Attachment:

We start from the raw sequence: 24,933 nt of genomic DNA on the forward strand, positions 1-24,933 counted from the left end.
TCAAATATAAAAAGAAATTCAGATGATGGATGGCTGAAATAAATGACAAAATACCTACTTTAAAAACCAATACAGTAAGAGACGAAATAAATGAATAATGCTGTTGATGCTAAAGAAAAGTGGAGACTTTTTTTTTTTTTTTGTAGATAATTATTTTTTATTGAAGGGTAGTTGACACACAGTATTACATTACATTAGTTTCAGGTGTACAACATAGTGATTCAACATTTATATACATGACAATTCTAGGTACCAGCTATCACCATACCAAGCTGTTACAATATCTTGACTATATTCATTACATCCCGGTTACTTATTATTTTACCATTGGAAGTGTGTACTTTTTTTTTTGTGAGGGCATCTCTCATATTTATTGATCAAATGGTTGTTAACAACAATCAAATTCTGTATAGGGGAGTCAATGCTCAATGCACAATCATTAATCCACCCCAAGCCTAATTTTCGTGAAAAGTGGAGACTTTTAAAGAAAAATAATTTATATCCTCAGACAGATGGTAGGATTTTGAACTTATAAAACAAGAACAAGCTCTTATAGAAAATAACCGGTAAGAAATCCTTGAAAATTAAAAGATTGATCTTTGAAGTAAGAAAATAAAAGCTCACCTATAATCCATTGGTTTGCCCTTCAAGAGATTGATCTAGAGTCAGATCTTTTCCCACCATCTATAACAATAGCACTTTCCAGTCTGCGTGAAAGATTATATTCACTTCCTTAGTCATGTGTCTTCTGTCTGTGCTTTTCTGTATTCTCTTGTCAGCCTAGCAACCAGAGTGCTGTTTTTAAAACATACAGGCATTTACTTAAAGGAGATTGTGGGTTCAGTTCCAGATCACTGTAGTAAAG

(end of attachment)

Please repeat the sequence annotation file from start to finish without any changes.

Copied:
We start from the raw sequence: 24,933 nt of genomic DNA on the forward strand, positions 1-24,933 counted from the left end.
TCAAATATAAAAAGAAATTCAGATGATGGATGGCTGAAATAAATGACAAAATACCTACTTTAAAAACCAATACAGTAAGAGACGAAATAAATGAATAATGCTGTTGATGCTAAAGAAAAGTGGAGACTTTTTTTTTTTTTTTGTAGATAATTATTTTTTATTGAAGGGTAGTTGACACACAGTATTACATTACATTAGTTTCAGGTGTACAACATAGTGATTCAACATTTATATACATGACAATTCTAGGTACCAGCTATCACCATACCAAGCTGTTACAATATCTTGACTATATTCATTACATCCCGGTTACTTATTATTTTACCATTGGAAGTGTGTACTTTTTTTTTTGTGAGGGCATCTCTCATATTTATTGATCAAATGGTTGTTAACAACAATCAAATTCTGTATAGGGGAGTCAATGCTCAATGCACAATCATTAATCCACCCCAAGCCTAATTTTCGTGAAAAGTGGAGACTTTTAAAGAAAAATAATTTATATCCTCAGACAGATGGTAGGATTTTGAACTTATAAAACAAGAACAAGCTCTTATAGAAAATAACCGGTAAGAAATCCTTGAAAATTAAAAGATTGATCTTTGAAGTAAGAAAATAAAAGCTCACCTATAATCCATTGGTTTGCCCTTCAAGAGATTGATCTAGAGTCAGATCTTTTCCCACCATCTATAACAATAGCACTTTCCAGTCTGCGTGAAAGATTATATTCACTTCCTTAGTCATGTGTCTTCTGTCTGTGCTTTTCTGTATTCTCTTGTCAGCCTAGCAACCAGAGTGCTGTTTTTAAAACATACAGGCATTTACTTAAAGGAGATTGTGGGTTCAGTTCCAGATCACTGTAGTAAAG